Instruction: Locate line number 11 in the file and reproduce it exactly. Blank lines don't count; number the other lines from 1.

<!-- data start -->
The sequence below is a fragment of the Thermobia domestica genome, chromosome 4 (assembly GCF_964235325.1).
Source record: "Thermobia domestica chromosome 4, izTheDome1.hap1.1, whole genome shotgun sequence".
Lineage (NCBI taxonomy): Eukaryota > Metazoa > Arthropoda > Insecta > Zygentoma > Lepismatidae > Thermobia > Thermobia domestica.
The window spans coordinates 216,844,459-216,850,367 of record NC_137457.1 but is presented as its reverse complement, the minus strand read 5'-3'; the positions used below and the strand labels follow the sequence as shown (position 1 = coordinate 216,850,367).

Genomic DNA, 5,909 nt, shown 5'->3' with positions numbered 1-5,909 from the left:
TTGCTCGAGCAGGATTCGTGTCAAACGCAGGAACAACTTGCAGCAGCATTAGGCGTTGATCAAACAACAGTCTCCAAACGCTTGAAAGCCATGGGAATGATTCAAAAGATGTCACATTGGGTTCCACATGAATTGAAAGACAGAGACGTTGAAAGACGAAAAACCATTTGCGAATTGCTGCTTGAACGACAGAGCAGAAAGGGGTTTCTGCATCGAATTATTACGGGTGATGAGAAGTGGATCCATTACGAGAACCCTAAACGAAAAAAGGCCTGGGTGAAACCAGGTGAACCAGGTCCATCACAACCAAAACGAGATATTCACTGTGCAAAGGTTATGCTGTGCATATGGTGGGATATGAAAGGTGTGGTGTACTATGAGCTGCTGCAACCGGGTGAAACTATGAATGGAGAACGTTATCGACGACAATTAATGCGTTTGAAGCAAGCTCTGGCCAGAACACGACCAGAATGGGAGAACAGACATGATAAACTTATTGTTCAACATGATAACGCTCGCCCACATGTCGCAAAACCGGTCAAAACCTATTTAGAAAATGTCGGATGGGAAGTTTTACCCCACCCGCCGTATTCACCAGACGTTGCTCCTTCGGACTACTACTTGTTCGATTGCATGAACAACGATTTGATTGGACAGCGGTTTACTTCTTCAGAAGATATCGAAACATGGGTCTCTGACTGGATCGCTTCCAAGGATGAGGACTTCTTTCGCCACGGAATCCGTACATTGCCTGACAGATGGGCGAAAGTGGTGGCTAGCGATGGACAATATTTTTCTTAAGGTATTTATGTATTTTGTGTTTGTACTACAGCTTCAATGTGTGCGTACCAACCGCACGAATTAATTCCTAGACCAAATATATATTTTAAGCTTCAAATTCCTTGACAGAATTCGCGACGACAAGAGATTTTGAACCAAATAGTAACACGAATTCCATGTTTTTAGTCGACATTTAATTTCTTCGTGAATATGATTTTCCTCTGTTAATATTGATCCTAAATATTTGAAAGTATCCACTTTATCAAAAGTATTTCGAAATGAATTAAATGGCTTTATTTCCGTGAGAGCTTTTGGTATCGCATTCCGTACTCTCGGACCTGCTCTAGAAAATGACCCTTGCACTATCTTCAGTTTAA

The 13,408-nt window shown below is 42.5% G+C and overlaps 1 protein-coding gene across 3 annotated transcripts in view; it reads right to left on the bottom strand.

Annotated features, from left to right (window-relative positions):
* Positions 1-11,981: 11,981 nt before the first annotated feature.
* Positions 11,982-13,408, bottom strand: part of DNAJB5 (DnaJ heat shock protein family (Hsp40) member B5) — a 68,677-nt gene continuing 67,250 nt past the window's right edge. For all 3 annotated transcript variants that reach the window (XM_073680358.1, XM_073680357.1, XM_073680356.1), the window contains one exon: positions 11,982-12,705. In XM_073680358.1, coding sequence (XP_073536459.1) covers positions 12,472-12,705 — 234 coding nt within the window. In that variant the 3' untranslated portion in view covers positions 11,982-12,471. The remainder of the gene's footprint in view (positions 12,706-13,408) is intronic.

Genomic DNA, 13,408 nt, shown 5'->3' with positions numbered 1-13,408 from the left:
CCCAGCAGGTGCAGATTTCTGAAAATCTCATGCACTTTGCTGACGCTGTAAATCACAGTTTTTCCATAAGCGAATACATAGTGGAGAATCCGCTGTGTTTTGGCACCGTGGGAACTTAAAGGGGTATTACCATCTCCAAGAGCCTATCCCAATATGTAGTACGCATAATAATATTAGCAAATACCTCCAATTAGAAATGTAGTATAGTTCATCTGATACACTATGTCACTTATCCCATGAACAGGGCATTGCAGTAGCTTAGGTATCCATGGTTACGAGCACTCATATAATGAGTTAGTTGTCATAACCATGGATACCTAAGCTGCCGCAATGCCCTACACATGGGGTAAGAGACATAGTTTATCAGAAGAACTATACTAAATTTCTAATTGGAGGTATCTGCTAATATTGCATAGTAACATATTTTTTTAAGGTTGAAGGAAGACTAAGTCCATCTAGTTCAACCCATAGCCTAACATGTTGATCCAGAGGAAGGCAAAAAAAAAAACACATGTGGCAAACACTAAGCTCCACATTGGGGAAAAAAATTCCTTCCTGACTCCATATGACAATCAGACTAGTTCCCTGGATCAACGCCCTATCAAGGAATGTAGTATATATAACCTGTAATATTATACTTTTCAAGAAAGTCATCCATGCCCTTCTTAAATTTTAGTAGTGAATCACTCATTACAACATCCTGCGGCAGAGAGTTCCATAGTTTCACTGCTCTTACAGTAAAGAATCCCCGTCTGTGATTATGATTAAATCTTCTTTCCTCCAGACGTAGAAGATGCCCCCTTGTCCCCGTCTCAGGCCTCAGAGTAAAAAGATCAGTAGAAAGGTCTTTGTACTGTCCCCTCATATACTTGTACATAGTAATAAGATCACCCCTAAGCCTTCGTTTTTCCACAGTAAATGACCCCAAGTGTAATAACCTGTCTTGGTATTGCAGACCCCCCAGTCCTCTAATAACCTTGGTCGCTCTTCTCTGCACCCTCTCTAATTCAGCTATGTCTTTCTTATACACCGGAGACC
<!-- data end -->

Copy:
Genomic DNA, 13,408 nt, shown 5'->3' with positions numbered 1-13,408 from the left: